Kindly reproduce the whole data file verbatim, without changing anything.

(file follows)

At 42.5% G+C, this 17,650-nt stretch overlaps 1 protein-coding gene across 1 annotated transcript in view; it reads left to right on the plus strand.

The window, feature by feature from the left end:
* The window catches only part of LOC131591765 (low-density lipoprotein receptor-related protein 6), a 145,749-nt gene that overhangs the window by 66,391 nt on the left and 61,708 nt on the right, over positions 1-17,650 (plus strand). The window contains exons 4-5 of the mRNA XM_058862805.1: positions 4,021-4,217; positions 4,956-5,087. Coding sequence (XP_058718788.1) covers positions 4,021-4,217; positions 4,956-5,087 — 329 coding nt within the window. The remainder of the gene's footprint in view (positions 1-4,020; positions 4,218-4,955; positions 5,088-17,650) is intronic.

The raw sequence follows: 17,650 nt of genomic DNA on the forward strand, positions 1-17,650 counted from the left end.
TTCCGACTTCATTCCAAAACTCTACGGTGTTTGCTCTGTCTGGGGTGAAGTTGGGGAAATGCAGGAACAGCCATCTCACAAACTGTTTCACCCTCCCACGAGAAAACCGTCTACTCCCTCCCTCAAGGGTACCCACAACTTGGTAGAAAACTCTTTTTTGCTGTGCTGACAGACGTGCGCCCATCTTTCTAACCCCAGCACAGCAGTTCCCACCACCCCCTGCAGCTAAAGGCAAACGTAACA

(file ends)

At 42.5% G+C, this 17,650-nt stretch overlaps 1 protein-coding gene across 1 annotated transcript in view; it reads left to right on the plus strand.

The window, feature by feature from the left end:
* The window catches only part of LOC131591765 (low-density lipoprotein receptor-related protein 6), a 145,749-nt gene that overhangs the window by 66,391 nt on the left and 61,708 nt on the right, over positions 1-17,650 (plus strand). The window contains exons 4-5 of the mRNA XM_058862805.1: positions 4,021-4,217; positions 4,956-5,087. Coding sequence (XP_058718788.1) covers positions 4,021-4,217; positions 4,956-5,087 — 329 coding nt within the window. The remainder of the gene's footprint in view (positions 1-4,020; positions 4,218-4,955; positions 5,088-17,650) is intronic.

The raw sequence follows: 17,650 nt of genomic DNA on the forward strand, positions 1-17,650 counted from the left end.
TTCCGACTTCATTCCAAAACTCTACGGTGTTTGCTCTGTCTGGGGTGAAGTTGGGGAAATGCAGGAACAGCCATCTCACAAACTGTTTCACCCTCCCACGAGAAAACCGTCTACTCCCTCCCTCAAGGGTACCCACAACTTGGTAGAAAACTCTTTTTTGCTGTGCTGACAGACGTGCGCCCATCTTTCTAACCCCAGCACAGCAGTTCCCACCACCCCCTGCAGCTAAAGGCAAACGTAACA